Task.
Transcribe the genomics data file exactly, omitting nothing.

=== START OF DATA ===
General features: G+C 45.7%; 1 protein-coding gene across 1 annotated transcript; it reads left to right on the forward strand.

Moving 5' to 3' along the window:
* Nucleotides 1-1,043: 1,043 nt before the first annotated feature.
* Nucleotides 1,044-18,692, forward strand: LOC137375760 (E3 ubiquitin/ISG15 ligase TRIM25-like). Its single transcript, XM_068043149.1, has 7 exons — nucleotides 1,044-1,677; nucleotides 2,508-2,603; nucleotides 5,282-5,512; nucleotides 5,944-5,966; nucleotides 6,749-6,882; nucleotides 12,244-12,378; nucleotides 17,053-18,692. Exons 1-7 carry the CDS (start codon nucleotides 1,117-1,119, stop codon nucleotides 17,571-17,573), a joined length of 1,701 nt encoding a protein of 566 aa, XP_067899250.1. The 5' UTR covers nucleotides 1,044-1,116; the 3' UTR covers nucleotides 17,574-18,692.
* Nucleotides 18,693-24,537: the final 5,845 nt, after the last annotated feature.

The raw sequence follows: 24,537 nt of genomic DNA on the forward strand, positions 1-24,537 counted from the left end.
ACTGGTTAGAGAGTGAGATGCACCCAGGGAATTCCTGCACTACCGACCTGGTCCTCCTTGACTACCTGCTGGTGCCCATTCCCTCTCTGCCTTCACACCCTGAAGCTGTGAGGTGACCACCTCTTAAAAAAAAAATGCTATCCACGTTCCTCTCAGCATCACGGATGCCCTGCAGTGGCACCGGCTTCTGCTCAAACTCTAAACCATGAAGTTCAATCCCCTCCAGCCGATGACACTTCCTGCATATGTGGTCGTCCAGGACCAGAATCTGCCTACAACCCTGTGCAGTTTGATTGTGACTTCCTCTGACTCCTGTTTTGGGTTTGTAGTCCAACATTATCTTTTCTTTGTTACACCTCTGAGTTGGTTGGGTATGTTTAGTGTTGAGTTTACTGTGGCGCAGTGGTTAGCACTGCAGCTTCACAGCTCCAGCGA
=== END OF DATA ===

General features: G+C 45.7%; 1 protein-coding gene across 1 annotated transcript; it reads left to right on the forward strand.

Moving 5' to 3' along the window:
* Nucleotides 1-1,043: 1,043 nt before the first annotated feature.
* Nucleotides 1,044-18,692, forward strand: LOC137375760 (E3 ubiquitin/ISG15 ligase TRIM25-like). Its single transcript, XM_068043149.1, has 7 exons — nucleotides 1,044-1,677; nucleotides 2,508-2,603; nucleotides 5,282-5,512; nucleotides 5,944-5,966; nucleotides 6,749-6,882; nucleotides 12,244-12,378; nucleotides 17,053-18,692. Exons 1-7 carry the CDS (start codon nucleotides 1,117-1,119, stop codon nucleotides 17,571-17,573), a joined length of 1,701 nt encoding a protein of 566 aa, XP_067899250.1. The 5' UTR covers nucleotides 1,044-1,116; the 3' UTR covers nucleotides 17,574-18,692.
* Nucleotides 18,693-24,537: the final 5,845 nt, after the last annotated feature.

The raw sequence follows: 24,537 nt of genomic DNA on the forward strand, positions 1-24,537 counted from the left end.
ACTGGTTAGAGAGTGAGATGCACCCAGGGAATTCCTGCACTACCGACCTGGTCCTCCTTGACTACCTGCTGGTGCCCATTCCCTCTCTGCCTTCACACCCTGAAGCTGTGAGGTGACCACCTCTTAAAAAAAAAATGCTATCCACGTTCCTCTCAGCATCACGGATGCCCTGCAGTGGCACCGGCTTCTGCTCAAACTCTAAACCATGAAGTTCAATCCCCTCCAGCCGATGACACTTCCTGCATATGTGGTCGTCCAGGACCAGAATCTGCCTACAACCCTGTGCAGTTTGATTGTGACTTCCTCTGACTCCTGTTTTGGGTTTGTAGTCCAACATTATCTTTTCTTTGTTACACCTCTGAGTTGGTTGGGTATGTTTAGTGTTGAGTTTACTGTGGCGCAGTGGTTAGCACTGCAGCTTCACAGCTCCAGCGA